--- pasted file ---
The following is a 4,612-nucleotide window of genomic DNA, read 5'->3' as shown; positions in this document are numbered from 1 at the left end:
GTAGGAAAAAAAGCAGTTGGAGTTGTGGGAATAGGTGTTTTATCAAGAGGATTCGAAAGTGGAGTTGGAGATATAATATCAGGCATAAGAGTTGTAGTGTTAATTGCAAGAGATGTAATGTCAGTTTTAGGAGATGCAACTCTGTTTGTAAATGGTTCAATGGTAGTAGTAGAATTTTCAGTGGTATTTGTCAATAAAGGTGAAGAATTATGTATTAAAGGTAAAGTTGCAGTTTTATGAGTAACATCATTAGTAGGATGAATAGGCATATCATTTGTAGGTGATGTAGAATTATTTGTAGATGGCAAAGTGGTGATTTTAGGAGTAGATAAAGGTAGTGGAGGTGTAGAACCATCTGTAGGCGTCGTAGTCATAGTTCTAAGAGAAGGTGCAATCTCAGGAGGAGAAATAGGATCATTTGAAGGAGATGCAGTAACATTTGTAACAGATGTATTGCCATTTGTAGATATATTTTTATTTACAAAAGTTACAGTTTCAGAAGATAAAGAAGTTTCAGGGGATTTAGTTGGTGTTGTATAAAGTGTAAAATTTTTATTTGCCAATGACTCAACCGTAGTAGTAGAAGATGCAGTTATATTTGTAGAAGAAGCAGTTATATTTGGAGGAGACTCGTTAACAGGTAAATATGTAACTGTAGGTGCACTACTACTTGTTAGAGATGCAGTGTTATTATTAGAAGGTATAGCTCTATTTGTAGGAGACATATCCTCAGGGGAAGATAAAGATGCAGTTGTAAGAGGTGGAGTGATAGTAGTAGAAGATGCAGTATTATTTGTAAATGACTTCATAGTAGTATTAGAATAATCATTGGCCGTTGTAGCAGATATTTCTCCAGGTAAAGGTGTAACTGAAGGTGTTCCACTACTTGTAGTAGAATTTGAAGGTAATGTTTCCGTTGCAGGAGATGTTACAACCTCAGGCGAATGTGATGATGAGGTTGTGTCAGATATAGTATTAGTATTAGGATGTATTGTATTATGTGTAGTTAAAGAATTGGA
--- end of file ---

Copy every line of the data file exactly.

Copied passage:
The following is a 4,612-nucleotide window of genomic DNA, read 5'->3' as shown; positions in this document are numbered from 1 at the left end:
GTAGGAAAAAAAGCAGTTGGAGTTGTGGGAATAGGTGTTTTATCAAGAGGATTCGAAAGTGGAGTTGGAGATATAATATCAGGCATAAGAGTTGTAGTGTTAATTGCAAGAGATGTAATGTCAGTTTTAGGAGATGCAACTCTGTTTGTAAATGGTTCAATGGTAGTAGTAGAATTTTCAGTGGTATTTGTCAATAAAGGTGAAGAATTATGTATTAAAGGTAAAGTTGCAGTTTTATGAGTAACATCATTAGTAGGATGAATAGGCATATCATTTGTAGGTGATGTAGAATTATTTGTAGATGGCAAAGTGGTGATTTTAGGAGTAGATAAAGGTAGTGGAGGTGTAGAACCATCTGTAGGCGTCGTAGTCATAGTTCTAAGAGAAGGTGCAATCTCAGGAGGAGAAATAGGATCATTTGAAGGAGATGCAGTAACATTTGTAACAGATGTATTGCCATTTGTAGATATATTTTTATTTACAAAAGTTACAGTTTCAGAAGATAAAGAAGTTTCAGGGGATTTAGTTGGTGTTGTATAAAGTGTAAAATTTTTATTTGCCAATGACTCAACCGTAGTAGTAGAAGATGCAGTTATATTTGTAGAAGAAGCAGTTATATTTGGAGGAGACTCGTTAACAGGTAAATATGTAACTGTAGGTGCACTACTACTTGTTAGAGATGCAGTGTTATTATTAGAAGGTATAGCTCTATTTGTAGGAGACATATCCTCAGGGGAAGATAAAGATGCAGTTGTAAGAGGTGGAGTGATAGTAGTAGAAGATGCAGTATTATTTGTAAATGACTTCATAGTAGTATTAGAATAATCATTGGCCGTTGTAGCAGATATTTCTCCAGGTAAAGGTGTAACTGAAGGTGTTCCACTACTTGTAGTAGAATTTGAAGGTAATGTTTCCGTTGCAGGAGATGTTACAACCTCAGGCGAATGTGATGATGAGGTTGTGTCAGATATAGTATTAGTATTAGGATGTATTGTATTATGTGTAGTTAAAGAATTGGA